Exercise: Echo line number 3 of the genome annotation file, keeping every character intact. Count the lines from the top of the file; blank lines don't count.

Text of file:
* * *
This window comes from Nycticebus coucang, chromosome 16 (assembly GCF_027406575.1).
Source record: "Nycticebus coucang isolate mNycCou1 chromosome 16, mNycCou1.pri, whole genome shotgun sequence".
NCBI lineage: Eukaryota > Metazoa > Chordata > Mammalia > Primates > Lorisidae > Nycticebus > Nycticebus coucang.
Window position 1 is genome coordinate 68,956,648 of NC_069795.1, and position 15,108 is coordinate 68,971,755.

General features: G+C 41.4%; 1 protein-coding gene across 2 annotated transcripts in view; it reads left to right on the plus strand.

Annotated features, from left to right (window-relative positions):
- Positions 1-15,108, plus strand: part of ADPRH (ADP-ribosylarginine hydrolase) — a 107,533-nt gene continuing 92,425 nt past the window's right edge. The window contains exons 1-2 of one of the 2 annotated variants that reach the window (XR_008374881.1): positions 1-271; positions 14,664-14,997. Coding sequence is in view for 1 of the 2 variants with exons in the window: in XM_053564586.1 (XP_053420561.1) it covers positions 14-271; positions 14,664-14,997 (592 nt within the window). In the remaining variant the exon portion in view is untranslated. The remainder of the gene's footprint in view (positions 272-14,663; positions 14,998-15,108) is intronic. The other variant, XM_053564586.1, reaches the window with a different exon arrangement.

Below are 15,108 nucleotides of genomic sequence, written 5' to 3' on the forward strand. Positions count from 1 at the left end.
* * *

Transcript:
NCBI lineage: Eukaryota > Metazoa > Chordata > Mammalia > Primates > Lorisidae > Nycticebus > Nycticebus coucang.